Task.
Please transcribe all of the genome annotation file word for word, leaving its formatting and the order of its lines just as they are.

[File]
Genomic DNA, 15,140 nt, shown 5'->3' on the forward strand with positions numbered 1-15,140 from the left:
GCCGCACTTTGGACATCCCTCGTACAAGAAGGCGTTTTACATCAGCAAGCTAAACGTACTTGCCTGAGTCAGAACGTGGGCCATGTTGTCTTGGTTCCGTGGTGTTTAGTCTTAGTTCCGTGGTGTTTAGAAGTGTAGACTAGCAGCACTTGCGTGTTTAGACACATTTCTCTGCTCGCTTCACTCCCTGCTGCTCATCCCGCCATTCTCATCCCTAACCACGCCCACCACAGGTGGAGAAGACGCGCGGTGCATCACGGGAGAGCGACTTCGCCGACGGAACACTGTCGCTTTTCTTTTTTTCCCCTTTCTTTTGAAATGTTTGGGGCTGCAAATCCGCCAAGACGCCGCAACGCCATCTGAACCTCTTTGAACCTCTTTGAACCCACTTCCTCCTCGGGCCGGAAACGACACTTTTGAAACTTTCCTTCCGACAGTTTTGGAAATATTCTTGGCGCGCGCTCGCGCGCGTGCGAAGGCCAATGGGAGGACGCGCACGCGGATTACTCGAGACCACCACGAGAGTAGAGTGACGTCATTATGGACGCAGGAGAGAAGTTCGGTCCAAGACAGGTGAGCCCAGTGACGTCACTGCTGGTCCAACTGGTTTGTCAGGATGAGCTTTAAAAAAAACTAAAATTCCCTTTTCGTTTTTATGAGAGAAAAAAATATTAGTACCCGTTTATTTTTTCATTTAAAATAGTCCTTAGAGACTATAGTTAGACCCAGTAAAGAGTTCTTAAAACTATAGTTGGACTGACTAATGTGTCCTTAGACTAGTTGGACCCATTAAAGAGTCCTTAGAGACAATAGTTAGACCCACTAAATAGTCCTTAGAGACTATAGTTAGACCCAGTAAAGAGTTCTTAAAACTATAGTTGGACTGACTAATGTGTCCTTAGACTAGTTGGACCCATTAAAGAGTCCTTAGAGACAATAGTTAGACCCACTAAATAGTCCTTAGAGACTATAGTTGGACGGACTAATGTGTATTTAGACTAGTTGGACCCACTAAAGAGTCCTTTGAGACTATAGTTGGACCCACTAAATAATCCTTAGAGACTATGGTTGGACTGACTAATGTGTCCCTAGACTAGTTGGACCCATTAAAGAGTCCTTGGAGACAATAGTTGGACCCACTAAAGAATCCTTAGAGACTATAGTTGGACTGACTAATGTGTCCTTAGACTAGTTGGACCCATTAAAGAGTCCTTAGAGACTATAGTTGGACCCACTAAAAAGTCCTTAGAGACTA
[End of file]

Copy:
Genomic DNA, 15,140 nt, shown 5'->3' on the forward strand with positions numbered 1-15,140 from the left:
GCCGCACTTTGGACATCCCTCGTACAAGAAGGCGTTTTACATCAGCAAGCTAAACGTACTTGCCTGAGTCAGAACGTGGGCCATGTTGTCTTGGTTCCGTGGTGTTTAGTCTTAGTTCCGTGGTGTTTAGAAGTGTAGACTAGCAGCACTTGCGTGTTTAGACACATTTCTCTGCTCGCTTCACTCCCTGCTGCTCATCCCGCCATTCTCATCCCTAACCACGCCCACCACAGGTGGAGAAGACGCGCGGTGCATCACGGGAGAGCGACTTCGCCGACGGAACACTGTCGCTTTTCTTTTTTTCCCCTTTCTTTTGAAATGTTTGGGGCTGCAAATCCGCCAAGACGCCGCAACGCCATCTGAACCTCTTTGAACCTCTTTGAACCCACTTCCTCCTCGGGCCGGAAACGACACTTTTGAAACTTTCCTTCCGACAGTTTTGGAAATATTCTTGGCGCGCGCTCGCGCGCGTGCGAAGGCCAATGGGAGGACGCGCACGCGGATTACTCGAGACCACCACGAGAGTAGAGTGACGTCATTATGGACGCAGGAGAGAAGTTCGGTCCAAGACAGGTGAGCCCAGTGACGTCACTGCTGGTCCAACTGGTTTGTCAGGATGAGCTTTAAAAAAAACTAAAATTCCCTTTTCGTTTTTATGAGAGAAAAAAATATTAGTACCCGTTTATTTTTTCATTTAAAATAGTCCTTAGAGACTATAGTTAGACCCAGTAAAGAGTTCTTAAAACTATAGTTGGACTGACTAATGTGTCCTTAGACTAGTTGGACCCATTAAAGAGTCCTTAGAGACAATAGTTAGACCCACTAAATAGTCCTTAGAGACTATAGTTAGACCCAGTAAAGAGTTCTTAAAACTATAGTTGGACTGACTAATGTGTCCTTAGACTAGTTGGACCCATTAAAGAGTCCTTAGAGACAATAGTTAGACCCACTAAATAGTCCTTAGAGACTATAGTTGGACGGACTAATGTGTATTTAGACTAGTTGGACCCACTAAAGAGTCCTTTGAGACTATAGTTGGACCCACTAAATAATCCTTAGAGACTATGGTTGGACTGACTAATGTGTCCCTAGACTAGTTGGACCCATTAAAGAGTCCTTGGAGACAATAGTTGGACCCACTAAAGAATCCTTAGAGACTATAGTTGGACTGACTAATGTGTCCTTAGACTAGTTGGACCCATTAAAGAGTCCTTAGAGACTATAGTTGGACCCACTAAAAAGTCCTTAGAGACTA